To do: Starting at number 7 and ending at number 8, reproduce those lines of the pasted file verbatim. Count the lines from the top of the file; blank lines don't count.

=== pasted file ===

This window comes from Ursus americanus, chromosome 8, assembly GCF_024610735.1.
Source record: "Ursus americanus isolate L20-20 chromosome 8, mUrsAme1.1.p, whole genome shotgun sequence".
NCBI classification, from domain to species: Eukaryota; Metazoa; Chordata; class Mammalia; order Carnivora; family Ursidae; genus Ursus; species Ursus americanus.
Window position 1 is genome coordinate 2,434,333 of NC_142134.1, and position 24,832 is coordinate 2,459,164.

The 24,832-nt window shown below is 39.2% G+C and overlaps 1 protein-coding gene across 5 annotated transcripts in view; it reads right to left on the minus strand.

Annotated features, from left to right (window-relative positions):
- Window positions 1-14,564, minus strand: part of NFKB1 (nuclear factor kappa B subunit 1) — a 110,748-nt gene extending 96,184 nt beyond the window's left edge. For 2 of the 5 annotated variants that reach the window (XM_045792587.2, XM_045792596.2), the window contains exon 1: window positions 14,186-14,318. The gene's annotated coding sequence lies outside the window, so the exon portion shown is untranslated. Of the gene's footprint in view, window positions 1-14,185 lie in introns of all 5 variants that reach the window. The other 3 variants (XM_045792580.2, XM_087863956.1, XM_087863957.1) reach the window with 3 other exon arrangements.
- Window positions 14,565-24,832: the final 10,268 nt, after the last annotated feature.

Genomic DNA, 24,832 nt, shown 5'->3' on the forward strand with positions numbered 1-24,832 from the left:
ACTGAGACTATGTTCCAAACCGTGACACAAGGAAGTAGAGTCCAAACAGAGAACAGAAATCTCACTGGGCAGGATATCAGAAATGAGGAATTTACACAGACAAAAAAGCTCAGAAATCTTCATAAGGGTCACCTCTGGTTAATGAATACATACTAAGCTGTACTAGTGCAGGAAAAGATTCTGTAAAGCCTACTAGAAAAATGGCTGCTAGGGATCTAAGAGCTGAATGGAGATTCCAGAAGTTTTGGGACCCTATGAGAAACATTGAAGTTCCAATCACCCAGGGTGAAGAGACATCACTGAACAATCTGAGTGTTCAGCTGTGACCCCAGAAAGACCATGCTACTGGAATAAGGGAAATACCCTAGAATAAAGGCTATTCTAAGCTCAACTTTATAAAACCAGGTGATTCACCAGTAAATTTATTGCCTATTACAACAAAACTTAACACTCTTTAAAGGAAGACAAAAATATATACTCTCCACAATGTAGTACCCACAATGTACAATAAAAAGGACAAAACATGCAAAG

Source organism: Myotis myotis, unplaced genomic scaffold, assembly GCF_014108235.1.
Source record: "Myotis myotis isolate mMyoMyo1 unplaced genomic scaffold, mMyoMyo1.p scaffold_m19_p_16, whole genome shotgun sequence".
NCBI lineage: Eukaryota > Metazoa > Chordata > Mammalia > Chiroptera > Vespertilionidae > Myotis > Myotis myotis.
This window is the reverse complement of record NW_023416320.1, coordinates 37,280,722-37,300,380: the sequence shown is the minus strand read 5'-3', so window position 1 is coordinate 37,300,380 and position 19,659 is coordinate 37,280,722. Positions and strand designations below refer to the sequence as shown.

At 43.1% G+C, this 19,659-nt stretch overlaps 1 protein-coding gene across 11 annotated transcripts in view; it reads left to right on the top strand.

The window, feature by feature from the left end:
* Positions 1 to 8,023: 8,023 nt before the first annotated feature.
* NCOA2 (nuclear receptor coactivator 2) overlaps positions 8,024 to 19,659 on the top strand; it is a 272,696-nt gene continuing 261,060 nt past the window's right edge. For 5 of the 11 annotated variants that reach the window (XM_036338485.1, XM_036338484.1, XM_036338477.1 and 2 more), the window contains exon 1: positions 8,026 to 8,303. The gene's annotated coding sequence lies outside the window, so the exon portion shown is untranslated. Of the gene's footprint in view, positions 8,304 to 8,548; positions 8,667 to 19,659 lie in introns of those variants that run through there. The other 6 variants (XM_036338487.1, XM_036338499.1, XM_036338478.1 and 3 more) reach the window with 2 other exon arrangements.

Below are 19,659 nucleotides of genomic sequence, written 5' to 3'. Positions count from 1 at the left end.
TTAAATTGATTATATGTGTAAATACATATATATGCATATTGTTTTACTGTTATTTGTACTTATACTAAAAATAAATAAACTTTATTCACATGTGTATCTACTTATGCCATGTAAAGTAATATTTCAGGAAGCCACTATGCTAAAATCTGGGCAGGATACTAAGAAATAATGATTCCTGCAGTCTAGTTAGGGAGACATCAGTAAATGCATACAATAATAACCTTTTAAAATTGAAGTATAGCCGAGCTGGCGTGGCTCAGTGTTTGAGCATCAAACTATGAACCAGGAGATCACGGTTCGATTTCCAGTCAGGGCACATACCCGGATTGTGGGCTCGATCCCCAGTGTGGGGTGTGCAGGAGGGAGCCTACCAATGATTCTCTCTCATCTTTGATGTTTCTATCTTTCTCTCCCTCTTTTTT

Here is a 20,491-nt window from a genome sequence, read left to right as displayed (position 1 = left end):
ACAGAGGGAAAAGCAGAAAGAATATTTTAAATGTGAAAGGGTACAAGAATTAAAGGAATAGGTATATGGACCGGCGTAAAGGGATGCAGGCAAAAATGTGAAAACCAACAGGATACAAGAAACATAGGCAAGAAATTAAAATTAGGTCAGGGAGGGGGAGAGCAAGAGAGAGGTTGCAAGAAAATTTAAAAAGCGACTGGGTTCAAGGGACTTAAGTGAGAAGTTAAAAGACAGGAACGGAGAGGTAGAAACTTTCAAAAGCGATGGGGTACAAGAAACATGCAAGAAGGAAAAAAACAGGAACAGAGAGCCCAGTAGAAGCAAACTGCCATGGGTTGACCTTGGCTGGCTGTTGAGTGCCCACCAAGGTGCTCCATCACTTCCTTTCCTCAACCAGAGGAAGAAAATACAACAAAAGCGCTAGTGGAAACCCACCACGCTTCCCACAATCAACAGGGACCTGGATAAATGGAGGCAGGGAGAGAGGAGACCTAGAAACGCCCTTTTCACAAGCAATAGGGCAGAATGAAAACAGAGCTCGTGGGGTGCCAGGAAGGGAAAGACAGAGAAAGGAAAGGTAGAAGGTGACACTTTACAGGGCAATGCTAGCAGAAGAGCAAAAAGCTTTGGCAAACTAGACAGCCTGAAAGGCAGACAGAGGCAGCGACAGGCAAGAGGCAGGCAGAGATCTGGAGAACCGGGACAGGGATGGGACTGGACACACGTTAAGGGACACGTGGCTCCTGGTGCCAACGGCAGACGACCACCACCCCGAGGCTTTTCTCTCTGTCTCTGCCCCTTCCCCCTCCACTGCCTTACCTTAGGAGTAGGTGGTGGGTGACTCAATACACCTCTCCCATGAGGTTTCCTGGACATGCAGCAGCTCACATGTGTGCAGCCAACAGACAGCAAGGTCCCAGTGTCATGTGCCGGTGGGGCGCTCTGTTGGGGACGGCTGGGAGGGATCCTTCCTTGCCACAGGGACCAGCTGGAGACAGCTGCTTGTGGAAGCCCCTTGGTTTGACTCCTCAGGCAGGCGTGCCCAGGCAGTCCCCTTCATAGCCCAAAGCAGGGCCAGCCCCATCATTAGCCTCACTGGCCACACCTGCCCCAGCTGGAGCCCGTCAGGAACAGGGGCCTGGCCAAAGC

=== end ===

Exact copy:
- Window positions 1-14,564, minus strand: part of NFKB1 (nuclear factor kappa B subunit 1) — a 110,748-nt gene extending 96,184 nt beyond the window's left edge. For 2 of the 5 annotated variants that reach the window (XM_045792587.2, XM_045792596.2), the window contains exon 1: window positions 14,186-14,318. The gene's annotated coding sequence lies outside the window, so the exon portion shown is untranslated. Of the gene's footprint in view, window positions 1-14,185 lie in introns of all 5 variants that reach the window. The other 3 variants (XM_045792580.2, XM_087863956.1, XM_087863957.1) reach the window with 3 other exon arrangements.
- Window positions 14,565-24,832: the final 10,268 nt, after the last annotated feature.